PussyCake - FrightFest UK Premiere Review
Director: Pablo Parés
Starring: Anahí Politi, Flor Moreno, Macarena Suarez, Sofia Rossi, Aldana Ruberto
Written by: Maxi Ferzzola, Hernán Moyano, Pablo Parés, Hernan Sáez
Produced by: Leonardo Guiliano, Simon Ratziel
Cinematography by: Matías Rispau
Original Score by: Pablo Fuu
A struggling all-girl rock band goes on tour and discover their worst problem is not just being forgotten by their fans.
There's been a lot of horror films in recent years that have tried to sell themselves as an 80s throwback and too often that just means throwing in some cool 80s style synth music and flooding the screen with neon lights. 'PussyCake' isn't set in the 80s and it doesn't try to sell itself as a throwback at all. However the blood and gore, well if you like cult classics like 'Night of the Demons', 'Return of the Living Dead', Lamberto Bava's'Demons' and even more popular stuff like Sam Raimi's 'The Evil Dead' then you gotta check out 'PussyCake' straight away.
PussyCake are Elle, Sara, Sofi, Juli and their manager Pato, a flamboyant alternative all girl rock band who are trying to rekindle their music careers with a brand new tour. Like most rock bands they love to party loud and party hard but Pato has arranged a "once in a lifetime" gig opportunity near the coast where some bigwigs from a record company will be in attendance. It's a one-off and they gotta be there on time and give it their best shot. So they jump in their van and take off, ready for their big chance.
We're introduced to Elle first, the lead singer of the band and our protagonist. She's happy to meet fans after the gig but one particular grabby male fan brings back some disturbing memories from a former relationship. Elle is the victim of domestic abuse and she's struggling to cope under the hot, attention seeking lights of the stage. Fortunately for her, her bands mates and her girlfriend Sara are there for her and always will be.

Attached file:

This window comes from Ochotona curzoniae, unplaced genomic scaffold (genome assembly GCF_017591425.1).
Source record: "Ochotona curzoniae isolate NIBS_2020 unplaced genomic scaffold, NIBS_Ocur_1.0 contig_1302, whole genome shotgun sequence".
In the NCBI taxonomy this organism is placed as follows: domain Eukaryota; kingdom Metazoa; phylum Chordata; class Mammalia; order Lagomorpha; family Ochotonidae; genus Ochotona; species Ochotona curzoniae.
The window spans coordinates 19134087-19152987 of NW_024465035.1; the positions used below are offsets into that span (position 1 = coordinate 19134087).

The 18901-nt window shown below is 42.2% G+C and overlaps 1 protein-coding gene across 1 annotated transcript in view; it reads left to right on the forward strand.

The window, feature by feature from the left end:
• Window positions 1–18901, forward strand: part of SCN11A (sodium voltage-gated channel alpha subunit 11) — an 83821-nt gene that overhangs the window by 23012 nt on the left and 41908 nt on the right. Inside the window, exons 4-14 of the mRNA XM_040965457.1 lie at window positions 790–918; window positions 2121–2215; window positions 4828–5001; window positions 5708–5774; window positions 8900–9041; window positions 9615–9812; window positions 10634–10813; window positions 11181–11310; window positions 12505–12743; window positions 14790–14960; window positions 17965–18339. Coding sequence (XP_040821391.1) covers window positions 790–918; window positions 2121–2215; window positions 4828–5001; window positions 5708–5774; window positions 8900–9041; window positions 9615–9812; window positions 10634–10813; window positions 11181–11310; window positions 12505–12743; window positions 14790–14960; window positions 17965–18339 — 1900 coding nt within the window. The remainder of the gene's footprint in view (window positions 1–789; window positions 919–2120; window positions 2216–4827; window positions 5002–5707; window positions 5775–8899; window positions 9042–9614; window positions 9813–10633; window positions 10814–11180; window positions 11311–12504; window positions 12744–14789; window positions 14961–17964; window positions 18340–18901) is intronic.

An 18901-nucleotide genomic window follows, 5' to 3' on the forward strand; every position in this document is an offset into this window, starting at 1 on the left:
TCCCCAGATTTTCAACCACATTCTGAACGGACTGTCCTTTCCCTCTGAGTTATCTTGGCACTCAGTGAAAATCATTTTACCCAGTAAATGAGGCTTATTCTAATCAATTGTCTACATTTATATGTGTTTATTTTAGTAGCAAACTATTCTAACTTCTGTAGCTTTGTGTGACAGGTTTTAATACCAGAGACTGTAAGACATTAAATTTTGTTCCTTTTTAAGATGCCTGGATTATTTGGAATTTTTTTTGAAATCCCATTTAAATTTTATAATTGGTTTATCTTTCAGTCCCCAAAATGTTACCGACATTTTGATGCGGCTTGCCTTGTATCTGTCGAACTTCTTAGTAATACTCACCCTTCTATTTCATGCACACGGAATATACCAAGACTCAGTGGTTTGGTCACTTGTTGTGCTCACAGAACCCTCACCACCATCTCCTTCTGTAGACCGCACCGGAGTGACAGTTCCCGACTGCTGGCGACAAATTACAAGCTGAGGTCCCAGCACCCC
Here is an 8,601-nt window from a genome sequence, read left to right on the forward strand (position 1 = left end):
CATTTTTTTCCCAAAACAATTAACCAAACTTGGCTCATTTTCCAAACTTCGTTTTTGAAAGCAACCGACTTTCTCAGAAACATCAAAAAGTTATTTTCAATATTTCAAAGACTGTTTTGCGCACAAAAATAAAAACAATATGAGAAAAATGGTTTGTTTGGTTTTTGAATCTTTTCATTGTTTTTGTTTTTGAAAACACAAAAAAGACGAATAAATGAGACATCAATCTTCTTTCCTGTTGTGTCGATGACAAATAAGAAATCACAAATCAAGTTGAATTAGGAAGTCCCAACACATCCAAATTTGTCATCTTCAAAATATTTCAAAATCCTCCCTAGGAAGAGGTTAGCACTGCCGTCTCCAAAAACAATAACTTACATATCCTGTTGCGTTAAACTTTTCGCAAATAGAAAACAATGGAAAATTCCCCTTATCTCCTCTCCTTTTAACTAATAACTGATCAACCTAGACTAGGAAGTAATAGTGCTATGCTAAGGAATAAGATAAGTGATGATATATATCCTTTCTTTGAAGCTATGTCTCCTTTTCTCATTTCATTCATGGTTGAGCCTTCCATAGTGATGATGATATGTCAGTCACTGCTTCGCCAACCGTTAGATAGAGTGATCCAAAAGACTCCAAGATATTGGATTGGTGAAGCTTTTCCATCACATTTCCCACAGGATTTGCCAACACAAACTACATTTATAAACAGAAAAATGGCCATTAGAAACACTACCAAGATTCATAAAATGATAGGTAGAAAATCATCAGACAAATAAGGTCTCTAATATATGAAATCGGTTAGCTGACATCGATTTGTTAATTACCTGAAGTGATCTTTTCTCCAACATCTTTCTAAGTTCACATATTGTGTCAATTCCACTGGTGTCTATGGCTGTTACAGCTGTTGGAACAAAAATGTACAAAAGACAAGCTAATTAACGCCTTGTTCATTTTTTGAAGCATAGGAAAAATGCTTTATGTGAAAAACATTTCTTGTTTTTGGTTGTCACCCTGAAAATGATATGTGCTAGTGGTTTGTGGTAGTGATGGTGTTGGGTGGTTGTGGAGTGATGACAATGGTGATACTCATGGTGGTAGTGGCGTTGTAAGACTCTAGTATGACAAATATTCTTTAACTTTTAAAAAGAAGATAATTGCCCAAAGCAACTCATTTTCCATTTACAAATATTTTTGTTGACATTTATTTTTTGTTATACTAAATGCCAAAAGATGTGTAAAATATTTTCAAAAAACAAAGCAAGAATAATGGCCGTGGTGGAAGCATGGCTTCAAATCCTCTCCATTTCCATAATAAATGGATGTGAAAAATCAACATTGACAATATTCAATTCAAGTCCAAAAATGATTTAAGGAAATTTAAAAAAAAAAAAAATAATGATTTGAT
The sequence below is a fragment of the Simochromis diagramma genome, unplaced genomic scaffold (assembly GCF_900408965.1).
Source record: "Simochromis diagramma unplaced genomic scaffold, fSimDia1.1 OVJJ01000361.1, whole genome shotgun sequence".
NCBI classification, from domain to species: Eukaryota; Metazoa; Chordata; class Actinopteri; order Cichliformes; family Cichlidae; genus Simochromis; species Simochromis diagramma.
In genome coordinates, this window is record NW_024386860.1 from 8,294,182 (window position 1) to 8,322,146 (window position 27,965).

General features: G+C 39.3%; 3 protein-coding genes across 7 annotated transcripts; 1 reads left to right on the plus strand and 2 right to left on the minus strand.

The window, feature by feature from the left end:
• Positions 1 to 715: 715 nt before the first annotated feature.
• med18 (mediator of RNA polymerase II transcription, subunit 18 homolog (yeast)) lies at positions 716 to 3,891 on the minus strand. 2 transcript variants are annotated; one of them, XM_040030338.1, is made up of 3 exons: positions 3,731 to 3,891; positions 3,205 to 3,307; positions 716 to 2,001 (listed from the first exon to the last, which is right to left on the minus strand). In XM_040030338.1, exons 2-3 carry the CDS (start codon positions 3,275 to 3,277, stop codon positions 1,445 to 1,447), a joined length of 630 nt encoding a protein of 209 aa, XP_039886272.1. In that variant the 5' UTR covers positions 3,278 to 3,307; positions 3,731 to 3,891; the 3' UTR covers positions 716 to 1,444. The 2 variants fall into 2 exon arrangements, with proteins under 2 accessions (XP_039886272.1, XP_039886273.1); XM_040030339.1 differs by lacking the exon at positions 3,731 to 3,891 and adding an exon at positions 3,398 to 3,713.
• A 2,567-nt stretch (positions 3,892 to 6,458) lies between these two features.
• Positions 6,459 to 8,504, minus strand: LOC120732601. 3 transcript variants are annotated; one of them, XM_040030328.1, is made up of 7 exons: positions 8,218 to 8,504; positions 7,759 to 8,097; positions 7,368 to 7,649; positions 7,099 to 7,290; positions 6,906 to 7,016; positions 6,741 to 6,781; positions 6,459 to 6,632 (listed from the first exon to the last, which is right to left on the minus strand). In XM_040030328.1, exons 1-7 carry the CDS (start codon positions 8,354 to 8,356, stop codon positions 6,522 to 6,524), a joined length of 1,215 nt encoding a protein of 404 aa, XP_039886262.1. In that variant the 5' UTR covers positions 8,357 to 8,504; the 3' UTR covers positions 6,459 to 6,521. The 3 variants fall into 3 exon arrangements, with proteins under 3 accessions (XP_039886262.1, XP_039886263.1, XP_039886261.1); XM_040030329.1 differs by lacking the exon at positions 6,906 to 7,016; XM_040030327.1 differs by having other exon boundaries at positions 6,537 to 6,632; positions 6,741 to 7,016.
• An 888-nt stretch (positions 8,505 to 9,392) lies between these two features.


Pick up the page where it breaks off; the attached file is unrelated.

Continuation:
When the band arrive at the venue they soon release that there's nobody there to welcome them. Pato's contact isn't answering her calls and they're left to just wait and see what happens. But soon the truth of why the town is deserted hits them in the face like a steel pipe. Something has infected the town and they must survive long enough to find out how to stop it.
'PussyCake' is balls to the wall, energetic fun with highly impressive gore and makeup effects, helped by a fantastic turn from all the girls particularly the two leads Maca Suarez and Aldana Ruberto as Elle and Sara. It would be so easy to just write this little Argentinian splatter film off as a hollow, exploitative gore-fest but it is surprisingly profound with touching and emotional moments at the core of what it's trying to say. Deep down the film is about love and friendship and you actually really feel that amongst the girls, even though some of them are a bit caricature-like.
Our first real insight into what the hell might be going on here is when Juli pops some acid and goes for a nice stroll on a nearby beach. She's welcomed by a sea of human heads buried in the sand and then she's attacked by "something?". While all this is going on, Pato thinks she has spotted her friend Simon, who has arranged the gig, but when we see him up close it's clear this is not Simon. It's something entirely different. A monstrous, other worldly and rage-fuelled version of Simon with pale skin and red eyes. And he's drooling profusely. It looks like a gooey milk like substance or something you might find on a particular sub-category on Porn Hub.